River Wissey Lovell Fuller


February 2002

The Euro

It isn't so much the euro itself that annoys me but the endless talk about it (so here am I adding to it) and, more especially, the very strong opinions expressed by so many, primarily by those against it.

In the correspondence columns of the Pump there have been two or three letters on the subject, all strongly opposed to the idea that we should adopt the euro, and just last month we had a strong attack by Tony Bennett along with a plug for the UK Independence Party. One correspondent drew comparison with the decimalisation of our coinage, but surely no one is suggesting that that was a bad idea? Some opponents that one encounters through the media appear to me to be more emotional than rational.

How can these people be so sure that joining the euro would be such a bad thing? We have managed our own economy in the past but not always with success. Generally speaking, I would guess that we have made worse progress than our immediate European neighbours and, although our economy may be strong just now, I do have the feeling that it is built on sand. The decline of our manufacturing and engineering industries is a serious cause for concern in my view and there is little doubt that the unfavourable exchange rates have been a major factor influencing this decline. Whilst we have continued to plough our own furrow there have been times when sterling swung up and down against the dollar whilst the European currencies remained more stable. Speculators have made fortunes at our expense by gambling on our exchange rates; at times they have actually had the power to manipulate the value of the pound to their advantage and our disadvantage. Sitting in between the two major currencies of the euro and the dollar will make us even more vulnerable. Joining the euro would erase this problem and the problems of exchange rate variations for our manufacturers and could bring about a complete rejuvenation of our industry.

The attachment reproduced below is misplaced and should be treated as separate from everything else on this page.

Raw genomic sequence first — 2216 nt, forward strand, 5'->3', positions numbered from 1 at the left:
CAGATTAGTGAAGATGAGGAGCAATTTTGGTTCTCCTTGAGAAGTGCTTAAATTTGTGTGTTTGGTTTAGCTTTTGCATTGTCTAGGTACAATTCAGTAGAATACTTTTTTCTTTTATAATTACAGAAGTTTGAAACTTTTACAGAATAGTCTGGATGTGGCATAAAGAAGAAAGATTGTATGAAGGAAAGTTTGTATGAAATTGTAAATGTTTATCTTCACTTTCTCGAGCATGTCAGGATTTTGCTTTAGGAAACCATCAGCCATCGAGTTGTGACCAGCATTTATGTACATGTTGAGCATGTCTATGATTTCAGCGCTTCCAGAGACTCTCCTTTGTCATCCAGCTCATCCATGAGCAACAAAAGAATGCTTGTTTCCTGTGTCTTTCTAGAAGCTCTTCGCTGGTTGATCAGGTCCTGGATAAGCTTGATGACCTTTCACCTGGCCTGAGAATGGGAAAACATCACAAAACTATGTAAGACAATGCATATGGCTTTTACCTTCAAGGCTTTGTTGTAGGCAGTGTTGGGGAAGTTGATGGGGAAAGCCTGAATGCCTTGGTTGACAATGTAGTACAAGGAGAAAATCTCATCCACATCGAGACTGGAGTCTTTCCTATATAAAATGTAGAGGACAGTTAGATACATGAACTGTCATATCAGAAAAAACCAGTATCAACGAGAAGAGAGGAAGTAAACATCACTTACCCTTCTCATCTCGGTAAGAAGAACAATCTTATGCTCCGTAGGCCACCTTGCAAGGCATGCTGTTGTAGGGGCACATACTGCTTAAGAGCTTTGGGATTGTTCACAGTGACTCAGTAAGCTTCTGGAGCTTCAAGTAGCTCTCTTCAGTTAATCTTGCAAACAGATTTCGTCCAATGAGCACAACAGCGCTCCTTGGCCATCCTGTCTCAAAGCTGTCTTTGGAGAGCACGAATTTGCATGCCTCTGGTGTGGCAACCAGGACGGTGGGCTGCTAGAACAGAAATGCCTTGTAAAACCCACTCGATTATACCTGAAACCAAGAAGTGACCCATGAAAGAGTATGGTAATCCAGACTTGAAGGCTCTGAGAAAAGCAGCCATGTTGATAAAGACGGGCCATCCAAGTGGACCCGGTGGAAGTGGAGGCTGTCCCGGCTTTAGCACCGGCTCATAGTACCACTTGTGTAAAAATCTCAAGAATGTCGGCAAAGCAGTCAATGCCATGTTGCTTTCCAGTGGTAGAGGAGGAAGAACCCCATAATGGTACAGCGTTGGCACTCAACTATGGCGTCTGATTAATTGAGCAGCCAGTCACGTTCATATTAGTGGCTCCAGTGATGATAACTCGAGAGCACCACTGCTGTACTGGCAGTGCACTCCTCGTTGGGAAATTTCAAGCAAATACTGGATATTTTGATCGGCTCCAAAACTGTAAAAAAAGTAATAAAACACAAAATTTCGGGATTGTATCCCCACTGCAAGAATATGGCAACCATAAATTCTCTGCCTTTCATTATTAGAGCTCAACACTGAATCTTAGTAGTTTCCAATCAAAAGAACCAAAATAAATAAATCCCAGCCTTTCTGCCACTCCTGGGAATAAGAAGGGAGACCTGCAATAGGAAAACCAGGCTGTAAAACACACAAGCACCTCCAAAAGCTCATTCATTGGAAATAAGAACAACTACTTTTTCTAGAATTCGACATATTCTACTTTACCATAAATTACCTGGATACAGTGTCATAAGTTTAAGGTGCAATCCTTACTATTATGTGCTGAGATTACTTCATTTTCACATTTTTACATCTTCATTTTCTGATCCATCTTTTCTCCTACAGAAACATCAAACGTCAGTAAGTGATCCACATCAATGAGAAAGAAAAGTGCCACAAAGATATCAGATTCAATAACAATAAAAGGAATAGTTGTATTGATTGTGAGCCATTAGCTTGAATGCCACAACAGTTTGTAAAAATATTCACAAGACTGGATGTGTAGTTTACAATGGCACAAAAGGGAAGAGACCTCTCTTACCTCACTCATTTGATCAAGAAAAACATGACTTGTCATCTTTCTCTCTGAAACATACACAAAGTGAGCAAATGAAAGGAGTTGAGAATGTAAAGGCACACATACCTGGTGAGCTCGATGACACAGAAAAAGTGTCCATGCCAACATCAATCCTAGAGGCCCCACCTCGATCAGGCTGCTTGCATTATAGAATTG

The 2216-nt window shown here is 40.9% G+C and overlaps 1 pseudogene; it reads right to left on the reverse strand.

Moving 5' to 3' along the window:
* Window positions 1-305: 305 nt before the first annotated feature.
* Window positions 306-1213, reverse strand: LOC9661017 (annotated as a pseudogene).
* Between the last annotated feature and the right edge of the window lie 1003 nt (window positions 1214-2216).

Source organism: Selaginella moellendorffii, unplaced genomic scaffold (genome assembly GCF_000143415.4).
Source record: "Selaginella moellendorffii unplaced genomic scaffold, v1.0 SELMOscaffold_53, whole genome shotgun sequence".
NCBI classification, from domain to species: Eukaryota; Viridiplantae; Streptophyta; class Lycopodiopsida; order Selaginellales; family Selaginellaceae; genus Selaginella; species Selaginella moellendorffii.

But, say the antis, we would lose control of our own economy; we could no longer determine our own interest rates, it could be a disaster. Perhaps they are right. What puzzles me though is why it is that we are so scared of losing control when the likes of Germany and France do not appear to be worried. Why did they not think it could be a disaster for them?

It is said that joining the euro would be another step towards a federal European state, but some would say 'So what? What's wrong with a Federal Europe?' A Federal Europe could be a super-power to out-super the USA; it could bring security and prosperity to all its people, it would remove all the squabbles that currently go on within the EU and would enable much more speedy decisions, rather than the endless talking shop that we have currently. Adopting the euro may be a step towards a Federal Europe but there would be a long way to go before we got there, with plenty of opportunities to prevent it happening if that was what we wanted to do. I must say that the prospect of a Federal State does have some appeal to me although it would have much more appeal if the EU were limited to our Northern European friends. The enlargement of the EU to include more Mediterranean and Eastern European countries seriously weakens the case for a Federation in my view.

We had a choice years ago to pursue a destiny outside of Europe as a separate island nation. But, in the end, rightly or wrongly we decided to join the EU rather on the basis of a reluctant pragmatism and a realisation that we would probably be richer as part of a common market. But the history of Britain's relationship with the EU is one of missed opportunities, of saying it will never work and then being forced to join later on disadvantageous terms and less able to influence the future of the Union.

I must say that personally I do not know whether or not it would be a good thing for us to adopt the euro. I understand the arguments against and in favour but that does not enable me to come to a conclusion. I suspect that in the end the pragmatic British will decide on purely economic grounds. If the majority become convinced that we will be better off financially if we do join then join, we will. All we need is to be convinced.

Ron Watts

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